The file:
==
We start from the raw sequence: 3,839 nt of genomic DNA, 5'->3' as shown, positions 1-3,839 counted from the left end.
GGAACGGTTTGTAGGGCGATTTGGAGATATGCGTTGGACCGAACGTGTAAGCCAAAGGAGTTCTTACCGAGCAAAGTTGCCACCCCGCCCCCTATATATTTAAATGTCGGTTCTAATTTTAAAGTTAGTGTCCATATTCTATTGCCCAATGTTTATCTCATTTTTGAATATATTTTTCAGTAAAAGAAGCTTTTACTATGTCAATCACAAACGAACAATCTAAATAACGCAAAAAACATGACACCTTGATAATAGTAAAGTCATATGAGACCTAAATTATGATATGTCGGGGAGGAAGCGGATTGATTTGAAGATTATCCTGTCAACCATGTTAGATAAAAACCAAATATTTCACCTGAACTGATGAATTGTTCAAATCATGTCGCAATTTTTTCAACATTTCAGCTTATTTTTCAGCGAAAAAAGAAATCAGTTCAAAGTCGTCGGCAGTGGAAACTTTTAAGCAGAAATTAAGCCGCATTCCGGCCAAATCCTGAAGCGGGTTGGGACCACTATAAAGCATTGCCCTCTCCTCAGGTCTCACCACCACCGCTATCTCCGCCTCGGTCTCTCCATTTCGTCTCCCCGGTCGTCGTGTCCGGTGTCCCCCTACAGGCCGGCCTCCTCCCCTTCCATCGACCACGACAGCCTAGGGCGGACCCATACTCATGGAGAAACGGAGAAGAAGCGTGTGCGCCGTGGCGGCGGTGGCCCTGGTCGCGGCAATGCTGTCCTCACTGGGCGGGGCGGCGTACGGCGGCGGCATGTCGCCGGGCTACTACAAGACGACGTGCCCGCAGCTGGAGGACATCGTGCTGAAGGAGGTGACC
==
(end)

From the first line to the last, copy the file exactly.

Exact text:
We start from the raw sequence: 3,839 nt of genomic DNA, 5'->3' as shown, positions 1-3,839 counted from the left end.
GGAACGGTTTGTAGGGCGATTTGGAGATATGCGTTGGACCGAACGTGTAAGCCAAAGGAGTTCTTACCGAGCAAAGTTGCCACCCCGCCCCCTATATATTTAAATGTCGGTTCTAATTTTAAAGTTAGTGTCCATATTCTATTGCCCAATGTTTATCTCATTTTTGAATATATTTTTCAGTAAAAGAAGCTTTTACTATGTCAATCACAAACGAACAATCTAAATAACGCAAAAAACATGACACCTTGATAATAGTAAAGTCATATGAGACCTAAATTATGATATGTCGGGGAGGAAGCGGATTGATTTGAAGATTATCCTGTCAACCATGTTAGATAAAAACCAAATATTTCACCTGAACTGATGAATTGTTCAAATCATGTCGCAATTTTTTCAACATTTCAGCTTATTTTTCAGCGAAAAAAGAAATCAGTTCAAAGTCGTCGGCAGTGGAAACTTTTAAGCAGAAATTAAGCCGCATTCCGGCCAAATCCTGAAGCGGGTTGGGACCACTATAAAGCATTGCCCTCTCCTCAGGTCTCACCACCACCGCTATCTCCGCCTCGGTCTCTCCATTTCGTCTCCCCGGTCGTCGTGTCCGGTGTCCCCCTACAGGCCGGCCTCCTCCCCTTCCATCGACCACGACAGCCTAGGGCGGACCCATACTCATGGAGAAACGGAGAAGAAGCGTGTGCGCCGTGGCGGCGGTGGCCCTGGTCGCGGCAATGCTGTCCTCACTGGGCGGGGCGGCGTACGGCGGCGGCATGTCGCCGGGCTACTACAAGACGACGTGCCCGCAGCTGGAGGACATCGTGCTGAAGGAGGTGACC